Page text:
DNA trickery - has this plot device ever been used in a crime story?

When DNA testing first became popular as a forensic method, I, inspired by Hitchcock’s movie The Wrong Man, thought that this could be made into the plot of a crime story (I was reminded of it by this news article: Who’s Your Daddy? Paternity Battle Between [Twin] Brothers - ABC News)

My plot:
A man (or woman) who is adopted does not know that he (or she) has an identical twin brother (or sister) - could include triplets or quadruplets for more confusion.

The person is accused of a crime (murder, rape) and DNA testing proves conclusively that the accused is the criminal. Of course, at the end, the truth is revealed. The twin who actually committed the crime could unknowingly benefit from the confusion, or else could use the DNA match to his (or her) advantage and commit the crime leaving clues pointing to the genetically identical sibling.

I would be surprised if this has never yet been used, but I can’t recall ever seeing or reading it in fiction. Does anyone know of an example in a novel, short story, movie, television show?

Saw something like this on a recent CSI episode (forgot which one). And there were actually triplets as I recall. Part of the plot was how could one person be in two places (one place had the DNA) and then the cops need to figure out which of the triplets actually did the murder.

I hazily remember an episode of either CSI or Without a Trace where there were two identical twins - either of whom was in a position to have committed the crime (some murder or rape or something gruesome). The hitch was the DNA evidence could only prove that one of the twins committed the crime - not which twin. Thus, the DA could not prove beyond a reasonable doubt that one twin committed the crime and the other twin did not. So the culprit got away with it.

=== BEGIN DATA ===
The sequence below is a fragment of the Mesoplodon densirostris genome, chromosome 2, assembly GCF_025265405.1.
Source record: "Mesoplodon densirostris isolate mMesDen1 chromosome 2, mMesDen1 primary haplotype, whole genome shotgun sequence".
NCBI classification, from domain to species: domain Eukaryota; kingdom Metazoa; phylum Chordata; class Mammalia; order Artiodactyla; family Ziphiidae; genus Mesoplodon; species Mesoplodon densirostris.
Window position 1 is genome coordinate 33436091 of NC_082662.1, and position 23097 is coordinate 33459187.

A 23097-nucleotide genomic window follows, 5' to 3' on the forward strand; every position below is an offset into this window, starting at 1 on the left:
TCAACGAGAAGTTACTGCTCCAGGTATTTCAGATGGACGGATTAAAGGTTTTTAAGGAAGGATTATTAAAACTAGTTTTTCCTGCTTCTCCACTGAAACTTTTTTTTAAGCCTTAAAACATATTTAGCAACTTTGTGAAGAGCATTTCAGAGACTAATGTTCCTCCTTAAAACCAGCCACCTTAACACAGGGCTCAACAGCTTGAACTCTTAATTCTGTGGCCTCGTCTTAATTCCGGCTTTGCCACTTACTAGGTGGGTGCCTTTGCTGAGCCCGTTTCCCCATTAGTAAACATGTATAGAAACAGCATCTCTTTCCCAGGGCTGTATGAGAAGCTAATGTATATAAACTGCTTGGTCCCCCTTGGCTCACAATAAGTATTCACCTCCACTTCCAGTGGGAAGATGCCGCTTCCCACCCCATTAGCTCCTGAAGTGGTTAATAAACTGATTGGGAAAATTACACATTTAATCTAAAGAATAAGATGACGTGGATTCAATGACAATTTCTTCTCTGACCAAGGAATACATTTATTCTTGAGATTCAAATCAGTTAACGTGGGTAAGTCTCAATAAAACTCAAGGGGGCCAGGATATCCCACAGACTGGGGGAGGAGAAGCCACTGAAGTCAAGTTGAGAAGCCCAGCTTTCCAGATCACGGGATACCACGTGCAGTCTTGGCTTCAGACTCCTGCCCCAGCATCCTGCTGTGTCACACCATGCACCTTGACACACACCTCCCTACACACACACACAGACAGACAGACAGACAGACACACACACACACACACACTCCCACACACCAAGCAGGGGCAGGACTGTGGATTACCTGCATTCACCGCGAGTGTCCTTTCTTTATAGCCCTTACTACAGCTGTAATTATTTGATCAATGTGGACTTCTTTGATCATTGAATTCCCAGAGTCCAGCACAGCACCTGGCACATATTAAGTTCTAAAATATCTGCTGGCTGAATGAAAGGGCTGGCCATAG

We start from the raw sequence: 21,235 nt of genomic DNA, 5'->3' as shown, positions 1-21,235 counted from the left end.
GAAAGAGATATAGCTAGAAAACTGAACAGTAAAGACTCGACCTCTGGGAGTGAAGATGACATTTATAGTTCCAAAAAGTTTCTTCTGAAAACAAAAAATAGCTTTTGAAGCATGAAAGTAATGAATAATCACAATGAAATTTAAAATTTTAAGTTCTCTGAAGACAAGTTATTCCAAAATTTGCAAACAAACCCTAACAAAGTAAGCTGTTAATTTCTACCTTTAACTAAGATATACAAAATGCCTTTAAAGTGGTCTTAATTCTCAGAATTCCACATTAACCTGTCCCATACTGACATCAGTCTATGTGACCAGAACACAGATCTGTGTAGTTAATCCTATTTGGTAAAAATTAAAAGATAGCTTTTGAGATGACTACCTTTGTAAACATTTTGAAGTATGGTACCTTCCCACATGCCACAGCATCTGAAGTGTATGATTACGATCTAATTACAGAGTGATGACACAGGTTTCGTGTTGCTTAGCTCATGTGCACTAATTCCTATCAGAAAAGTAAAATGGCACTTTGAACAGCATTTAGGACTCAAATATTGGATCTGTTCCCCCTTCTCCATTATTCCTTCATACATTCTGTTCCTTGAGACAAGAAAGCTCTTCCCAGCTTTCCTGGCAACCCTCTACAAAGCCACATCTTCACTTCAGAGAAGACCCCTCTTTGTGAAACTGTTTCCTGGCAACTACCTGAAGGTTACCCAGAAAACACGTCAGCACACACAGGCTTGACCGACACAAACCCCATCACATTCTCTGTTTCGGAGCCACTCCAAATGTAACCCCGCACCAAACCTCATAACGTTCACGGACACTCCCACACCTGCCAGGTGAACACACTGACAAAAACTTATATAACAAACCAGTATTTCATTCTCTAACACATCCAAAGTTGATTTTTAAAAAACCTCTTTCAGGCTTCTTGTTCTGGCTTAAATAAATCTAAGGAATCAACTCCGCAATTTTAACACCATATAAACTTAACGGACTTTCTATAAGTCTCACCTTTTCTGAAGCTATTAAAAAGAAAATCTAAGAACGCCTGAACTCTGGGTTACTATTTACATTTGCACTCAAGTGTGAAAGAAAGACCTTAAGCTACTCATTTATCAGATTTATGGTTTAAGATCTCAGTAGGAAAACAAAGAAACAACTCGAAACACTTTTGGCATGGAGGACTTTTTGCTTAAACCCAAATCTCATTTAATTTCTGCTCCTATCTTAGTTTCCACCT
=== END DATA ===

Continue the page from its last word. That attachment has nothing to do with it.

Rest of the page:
Something like that.

There was an episode of Law & Order that used such a device–

a guy was accused of murder based on DNA evidence, but actually his twin sister did it. Turns out she was born male but a botched circumcision meant she was raised as female.

I’m surprised by the cut-and-dried assertion in the article that twins cannot be distinguished by their DNA-- I was under the impression that even though the genes are the same, the methylation patterns diverge over time.

Straight Dope Staff Report on the subject. Doesn’t discuss whether they diverge over time, and I’m in way, way, way over my head! :wink:

Which book was it? It was a Kay Scarpetta mystery.

The killer turned out to have gotten a bone marrow transplant from a sibling, so that the DNA in the blood he left behind wasn’t his DNA. Not quite a twin problem, but I thought it was a nice DNA twist.

Wasn’t the Evil Twin already a hoary old cliche even before DNA evidence? I don’t see that genetic testing really brings anything new to the cliche… The point is that twins can be mistaken for each other, and that’s true for superficial appearances and DNA testing alike.

Are you thinking of the SVU episode? Cause it doesn’t go quite like you have in the spoiler. It wasn’t so much that the twin sister did it as it was they couldn’t tell which one did it, because they kept their back to the security cameras (the sister, from hormone therapy, still appeared feminine,) and obviously all the DNA matched both, and both used the alibi of seeing a movie with the other. Since they knew they couldn’t get one to rat out the other, they had to let both go free.

I recall a scifi story from Analog where DNA evidence led them to a group of clones; they were sure one of them did it , but couldn’t tell which.

This is essentially non-responsive, but the DNA matching issue came up in Jodi Picoult’s Perfect Match. Nary a twin in sight, but if I recall correctly, the villain had gotten a bone marrow transplant due to leukemia (??) so his new DNA didn’t match his old DNA.Been a while since I read it, though, so I could be waaay off.